Sunday, November 30, 2008


Been a while since I put some pics up. Here's Big Manny looking down the steward stores hatch.

Juan the steward, one of the funniest and most entertaining men I have ever met. This pic was taken at the foot of the stores hatch. Juan can take the good with the bad and make it edible. I'm not fooling, the guy's a genius.


Waiting for all hands to be called, and we can get out of Houston. We're heading up the Mississippi for our next stop, there to load black oil (I think) for NY/NJ.

For the past week, I've been trying to get some boxes of books sent home, and despite a stop in Savannah and 3 docks in Houston, it was impossible for me to get to the post office. Our next stop is no good either. Here's today's thought:

You should see the mo-mo's that run refinery loading docks. There are some sharp cookies, without a doubt, but my goodness, the bulk of 'em look like they're stuck on step one at the wednesday night AA meeting in the local church basement. Rough.
Anyhow, these people go to work and do their thing amidst multi-billion dollar stockpiles of oil, and, more importantly, the machinery that refines oil. When they're not doing that, however, I suspect that quite a few of 'em are watching COPS to see their family on TV.

So, to work on a ship these days, one needs to go through a background check, medical check, and paid-for-useless-ID check. We get vetted by Uncle Sugar. Not to say that every now and again we haven't had ex-cons and lowlifes abord, but by and large, we undergo a lot of scrutiny to get permission to do our jobs. Unlike some of the folks who are working in the refinery.

So, it bakes my balls a little when we get forbidden to go ashore at some refineries for 'security reasons.' Security my ass. There are guys who are wearing monitoring bracelets working in the refinery and I can't go to the post office across the street. Homeland security my ass. Oh, but we've got these new $135 ID's that were required for us to access secure areas in refineries and shipping docks... but, of course we can't go ashore, so that's a moot point. Incedentally, the government contractor who runs the ID scam is a major defense contractor who just happens to be falling on hard times 'cus they can't build ships that the navy will accept, and no one wants their 70's era airplanes. Corporate welfare.

Does the UPS guy go through this bullshit? 'Cus his job is a LOT more sensitive than mine. He could do more damage than I could, certainly.

Anyhow, when we aren't restricted to the ship, we are arriving in the middle of the night after an extended period of wakefullness, or, of course, arriving on the weekend. And thus it'll have been 3 weeks before I get to go to the post office and see if anyone I went to high school with has gotten their picture on the board with the big boys.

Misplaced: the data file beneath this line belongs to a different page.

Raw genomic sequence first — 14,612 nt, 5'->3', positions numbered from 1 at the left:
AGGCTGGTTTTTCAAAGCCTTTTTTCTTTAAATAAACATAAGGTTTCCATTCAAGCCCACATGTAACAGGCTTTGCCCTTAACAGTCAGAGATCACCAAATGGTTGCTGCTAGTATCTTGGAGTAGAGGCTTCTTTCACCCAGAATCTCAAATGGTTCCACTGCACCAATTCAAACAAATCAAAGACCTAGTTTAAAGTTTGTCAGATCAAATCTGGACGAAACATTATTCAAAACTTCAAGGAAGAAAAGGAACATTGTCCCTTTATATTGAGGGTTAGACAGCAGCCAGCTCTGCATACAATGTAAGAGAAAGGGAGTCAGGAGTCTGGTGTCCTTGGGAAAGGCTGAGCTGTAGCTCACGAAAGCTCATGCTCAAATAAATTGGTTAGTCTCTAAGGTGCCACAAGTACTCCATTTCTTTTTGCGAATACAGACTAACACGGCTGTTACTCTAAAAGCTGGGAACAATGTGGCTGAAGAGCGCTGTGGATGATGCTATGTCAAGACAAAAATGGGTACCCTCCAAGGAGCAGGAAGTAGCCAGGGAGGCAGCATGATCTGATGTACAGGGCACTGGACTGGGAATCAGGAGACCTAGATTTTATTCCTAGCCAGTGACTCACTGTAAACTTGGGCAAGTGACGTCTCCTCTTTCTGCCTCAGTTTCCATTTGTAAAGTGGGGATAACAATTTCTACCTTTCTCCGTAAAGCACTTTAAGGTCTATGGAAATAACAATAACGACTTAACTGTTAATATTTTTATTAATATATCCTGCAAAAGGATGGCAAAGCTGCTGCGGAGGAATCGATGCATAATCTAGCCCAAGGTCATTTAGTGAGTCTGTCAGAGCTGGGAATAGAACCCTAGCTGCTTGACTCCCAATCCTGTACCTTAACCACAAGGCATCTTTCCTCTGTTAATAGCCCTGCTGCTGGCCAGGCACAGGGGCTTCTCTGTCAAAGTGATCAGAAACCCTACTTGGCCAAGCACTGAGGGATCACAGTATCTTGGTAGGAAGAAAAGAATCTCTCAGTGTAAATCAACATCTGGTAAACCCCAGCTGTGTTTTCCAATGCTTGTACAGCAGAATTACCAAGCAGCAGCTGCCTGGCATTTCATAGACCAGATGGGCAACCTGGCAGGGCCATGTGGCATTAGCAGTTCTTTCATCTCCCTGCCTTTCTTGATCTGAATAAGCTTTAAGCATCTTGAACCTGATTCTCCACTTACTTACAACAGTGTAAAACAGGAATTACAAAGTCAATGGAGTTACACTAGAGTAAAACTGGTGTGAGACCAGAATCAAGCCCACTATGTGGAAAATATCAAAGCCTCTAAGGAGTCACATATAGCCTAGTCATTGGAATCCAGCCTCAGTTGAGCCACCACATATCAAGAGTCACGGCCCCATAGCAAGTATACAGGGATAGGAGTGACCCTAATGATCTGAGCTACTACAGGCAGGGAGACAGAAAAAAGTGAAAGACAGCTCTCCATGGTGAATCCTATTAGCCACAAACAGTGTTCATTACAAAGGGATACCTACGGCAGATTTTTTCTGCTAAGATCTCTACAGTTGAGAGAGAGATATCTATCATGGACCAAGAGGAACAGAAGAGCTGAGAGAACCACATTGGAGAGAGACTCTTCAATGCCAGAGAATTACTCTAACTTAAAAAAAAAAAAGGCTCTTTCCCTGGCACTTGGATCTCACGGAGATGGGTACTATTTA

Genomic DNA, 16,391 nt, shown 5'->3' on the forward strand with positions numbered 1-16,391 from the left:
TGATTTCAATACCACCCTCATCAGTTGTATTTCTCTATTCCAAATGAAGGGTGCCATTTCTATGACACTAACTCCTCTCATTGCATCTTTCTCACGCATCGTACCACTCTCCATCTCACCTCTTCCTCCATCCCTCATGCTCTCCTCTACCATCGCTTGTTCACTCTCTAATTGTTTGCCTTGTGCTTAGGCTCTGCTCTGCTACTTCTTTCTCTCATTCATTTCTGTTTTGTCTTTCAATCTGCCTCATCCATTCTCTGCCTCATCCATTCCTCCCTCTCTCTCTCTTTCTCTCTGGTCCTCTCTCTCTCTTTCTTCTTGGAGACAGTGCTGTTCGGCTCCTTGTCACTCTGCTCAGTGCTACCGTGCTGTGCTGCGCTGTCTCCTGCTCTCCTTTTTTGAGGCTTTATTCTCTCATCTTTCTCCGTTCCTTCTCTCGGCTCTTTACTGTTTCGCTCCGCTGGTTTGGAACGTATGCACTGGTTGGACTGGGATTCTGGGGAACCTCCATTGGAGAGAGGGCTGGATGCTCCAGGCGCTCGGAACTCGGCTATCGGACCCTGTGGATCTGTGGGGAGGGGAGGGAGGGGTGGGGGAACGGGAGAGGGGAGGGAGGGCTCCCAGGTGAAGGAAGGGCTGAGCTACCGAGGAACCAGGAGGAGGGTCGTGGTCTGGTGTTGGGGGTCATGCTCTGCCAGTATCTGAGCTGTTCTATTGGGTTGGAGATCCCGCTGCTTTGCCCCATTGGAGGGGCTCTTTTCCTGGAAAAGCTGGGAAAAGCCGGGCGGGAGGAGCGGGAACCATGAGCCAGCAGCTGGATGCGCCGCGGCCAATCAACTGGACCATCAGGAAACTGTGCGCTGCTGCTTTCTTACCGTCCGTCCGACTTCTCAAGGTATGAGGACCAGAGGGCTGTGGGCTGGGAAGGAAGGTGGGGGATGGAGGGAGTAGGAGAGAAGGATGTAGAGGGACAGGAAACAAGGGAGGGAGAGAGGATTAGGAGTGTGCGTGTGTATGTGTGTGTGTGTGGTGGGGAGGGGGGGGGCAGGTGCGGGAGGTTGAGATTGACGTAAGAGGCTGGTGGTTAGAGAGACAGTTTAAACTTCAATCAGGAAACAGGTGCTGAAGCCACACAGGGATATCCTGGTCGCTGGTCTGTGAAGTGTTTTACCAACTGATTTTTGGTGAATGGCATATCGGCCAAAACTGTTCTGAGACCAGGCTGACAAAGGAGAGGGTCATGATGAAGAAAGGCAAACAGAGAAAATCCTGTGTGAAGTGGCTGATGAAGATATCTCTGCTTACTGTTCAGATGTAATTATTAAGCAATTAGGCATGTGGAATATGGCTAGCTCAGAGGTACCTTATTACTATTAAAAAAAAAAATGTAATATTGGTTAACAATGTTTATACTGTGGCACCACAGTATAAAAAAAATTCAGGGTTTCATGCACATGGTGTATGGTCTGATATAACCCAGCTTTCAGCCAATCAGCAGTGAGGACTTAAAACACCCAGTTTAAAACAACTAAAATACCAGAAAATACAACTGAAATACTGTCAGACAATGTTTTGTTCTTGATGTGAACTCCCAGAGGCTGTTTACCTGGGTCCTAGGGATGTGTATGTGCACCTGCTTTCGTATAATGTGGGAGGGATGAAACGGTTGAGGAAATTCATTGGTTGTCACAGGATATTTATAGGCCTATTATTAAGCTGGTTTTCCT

Ah well. Anyhow, in other news, Ernie, the other steward, has begun decorating the crew mess for Christmas. Somehow, by mid-December, the place always looks festive. I've got to say, we do a nice job in decorating as a crew.

Anyhow, if you'll excuse me, it's time to caffeinate in preparation for saying Bon Voyage to Houston and her many unsavory smells. I'm looking forward to our next stop, despite it being one of the no-go refineries. I always like steering the ship up the Mississippi. The ship usually tracks great, and the pilots are satisfied with us keeping the heading within a degree or so of where they ask, so we can relax a little and watch the river roll by. Good times.


Fred Fry said...

Do they station security at the gangway to keep you from going ashore or are you just told that you can't get off? How on earth do people sign on/off?

Here is a thought, don't lower the gangway in those ports. Cite 'vessel security' when the shore agents yell up to have it lowered.

Anonymous said...

Call the "Captain of the Port" and see what he has to say about an American Crew being restricted to a vessel? Are you in a Union??

Anonymous said...

Back in '02 I had a deck gang contemplate refusing to hook up hoses at an oil dock in the Port of NYC. There was numerous union contract violations due to the restrictions they claimed. It was tense for a bit until the captain/agent/terminal manager worked out a compromise. This was a US vessel touching at a US port for the first time in 2 months.

Until ship owners, captains, officers and crews take a stand this BRAVO SIERRA will continue.

Anonymous said...

Years ago I was on a Non-union Tanker and we were restricted to our ship due to a refrinery strike in Port Arthur. Our Company paid us Time and a Half for the time we spent in port at that dock.